Developer Guide

This guide is for helping developers of modules in the delphin namespace or developers of PyDelphin itself.

PyDelphin Development Philosophy

PyDelphin aims to be a library that makes it easy for both newcomers to DELPH-IN and experienced researchers to make use of DELPH-IN resources. The following are the main priorities for PyDelphin development:

  1. Implementations are correct and grammar-agnostic

  2. Public APIs are documented

  3. Public APIs are user-friendly

  4. Code is tested

  5. Code is legible

  6. Code is computationally efficient

Note that grammar-agnosticism and correctness are the same point. Some DELPH-IN technologies were created with only one grammar or tool in mind, but PyDelphin will, as much as possible, implement structures and processes that are independent of any one tool or grammar. This means that PyDelphin implements according to specifications (e.g., research papers or wiki specifications), and creates those specifications if the technology is not sufficiently documented. For some concrete examples, the wikis for MRS, TDL, TSQL, and SEM-I (among others) were created, in part, to establish the specification for PyDelphin to implement. Much of the information in those wikis was pieced together from various places, such as other wikis, Lisp and C code, publications, and actual examples of the respective technologies. PyDelphin generally should not include novel and experimental techniques or representations (but it can certainly be used to create such things!).

The API documentation of PyDelphin is almost as important as the code itself. Every class, method, function, attribute, and module that is exposed to the user should be documented. The APIs should also follow conventions (such as those set by the Python Standard Library) to help the APIs stay natural and intuitive to the user. The API should try to be helpful to the user while being transparent about what it is doing.

The code of PyDelphin should be unit tested for a variety of expected (and some unintended) uses. The code should follow PEP-8 style guidelines and, going forward, make use of PEP-484 type annotations. The lowest priority (but a priority nonetheless) is for code to be computationally efficient. Software is more useful when it gives results quickly, but if users have a real need for efficient code they may want to look beyond Python.

Creating a New Plugin Module

The delphin package of PyDelphin is, as of version 1.0.0, a namespace package, which means that it is possible to create plugins under the delphin namespace.

Plugin Names

Plugin modules that define a single module or subpackage should be named delphin.{name} (e.g., delphin.highlight). If it includes more than one module or the plugin name doesn’t strictly coincide with the project name, use delphin-{{name}} (e.g., delphin-latex).

Project Structure

The general project structure of a plugin module looks like this:

├── delphin
│   └──
├── tests
│   └──

The important thing to note is that the delphin/ subdirectory does not contain an file. If needed to be a package rather than a module, it could be a subdirectory of delphin/ with an file inside of it. Packages and modules under delphin/ should not conflict with existing names in PyDelphin.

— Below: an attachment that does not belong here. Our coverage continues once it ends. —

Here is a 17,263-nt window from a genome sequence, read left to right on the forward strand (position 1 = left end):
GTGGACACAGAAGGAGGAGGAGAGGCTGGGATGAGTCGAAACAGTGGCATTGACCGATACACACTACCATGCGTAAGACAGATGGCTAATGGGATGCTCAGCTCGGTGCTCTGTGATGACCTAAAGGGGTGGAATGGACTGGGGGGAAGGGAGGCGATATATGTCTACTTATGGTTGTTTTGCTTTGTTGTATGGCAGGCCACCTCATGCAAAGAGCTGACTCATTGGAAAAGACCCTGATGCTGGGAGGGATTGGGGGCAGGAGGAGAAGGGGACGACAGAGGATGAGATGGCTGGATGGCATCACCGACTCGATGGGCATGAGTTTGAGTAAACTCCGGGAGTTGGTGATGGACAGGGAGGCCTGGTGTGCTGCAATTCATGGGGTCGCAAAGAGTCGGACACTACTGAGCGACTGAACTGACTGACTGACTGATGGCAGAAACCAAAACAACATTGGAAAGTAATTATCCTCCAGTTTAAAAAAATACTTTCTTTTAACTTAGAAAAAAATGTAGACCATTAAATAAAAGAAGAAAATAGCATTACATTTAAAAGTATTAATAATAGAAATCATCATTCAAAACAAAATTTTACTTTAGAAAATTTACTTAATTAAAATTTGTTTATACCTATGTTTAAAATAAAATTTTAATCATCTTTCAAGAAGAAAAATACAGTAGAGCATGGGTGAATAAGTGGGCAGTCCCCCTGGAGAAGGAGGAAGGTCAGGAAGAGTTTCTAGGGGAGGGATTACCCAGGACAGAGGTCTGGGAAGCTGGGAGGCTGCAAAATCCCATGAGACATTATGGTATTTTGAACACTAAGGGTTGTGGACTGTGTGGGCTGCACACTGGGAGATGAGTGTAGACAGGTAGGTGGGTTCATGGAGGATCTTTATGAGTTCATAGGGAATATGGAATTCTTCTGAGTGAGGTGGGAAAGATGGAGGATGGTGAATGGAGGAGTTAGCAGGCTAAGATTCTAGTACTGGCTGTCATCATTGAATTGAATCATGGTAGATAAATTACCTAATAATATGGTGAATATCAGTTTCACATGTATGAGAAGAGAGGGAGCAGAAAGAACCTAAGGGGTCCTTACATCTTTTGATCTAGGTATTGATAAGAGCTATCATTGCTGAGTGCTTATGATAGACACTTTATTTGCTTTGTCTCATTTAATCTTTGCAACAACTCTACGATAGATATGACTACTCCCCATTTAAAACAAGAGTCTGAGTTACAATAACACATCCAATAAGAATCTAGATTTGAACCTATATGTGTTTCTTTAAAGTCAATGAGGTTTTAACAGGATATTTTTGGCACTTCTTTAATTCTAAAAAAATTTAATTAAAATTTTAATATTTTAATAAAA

Plugin Versions

Each module should specify its version. The version should be included in as well as in the module as the __version__ module constant.

Creating a New Codec Plugin

Creating serialization codec plugins is the same as for regular plugins, except that the module should go under delphin/codecs/, and neither delphin/ nor delphin/codecs/ should contain an The project could be dot-named delphin.codecs.{{name}} or something more generic with hyphen (such as the aforementioned delphin-latex).

In addition, the module should implement the Codec API, including the required module constant CODEC_INFO. If the module follows this API, it will be recognized by PyDelphin and appear in the list of available codecs when running delphin convert --list (see the convert command).

Defining a New Subcommand

Plugins can define subcommands that become available as delphin <subcommand> by creating a module in the delphin.cli namespace. Normally, the primary code of a plugin goes in the module of the delphin namespace and the delphin.cli module only defines a translation from command-line arguments to internal function calls.

See delphin.cli for more information about defining such modules.

Adding New Modules to PyDelphin

The modules that are included by default with the PyDelphin distribution should be generally useful and not include experimental features (see the PyDelphin Development Philosophy). With the understanding that in research software the line between “established” and “experimental” can get fuzzy, it might help to ask:

  • does this feature pertain to only one grammar?

  • was this feature used for a one-off experiment?

If the answer is yes to any of the above, then it might not be relevant for PyDelphin, but it is possible to create a plugin module, as described above, and distribute it on PyPI. One would only need to pip install ... to incorporate the new module into the delphin namespace.

If in fact users could benefit from including the module with PyDelphin proper, then one might petition the project maintainer to include the module in the next release of PyDelphin. In this case, please file an issue or pull request to request the merge.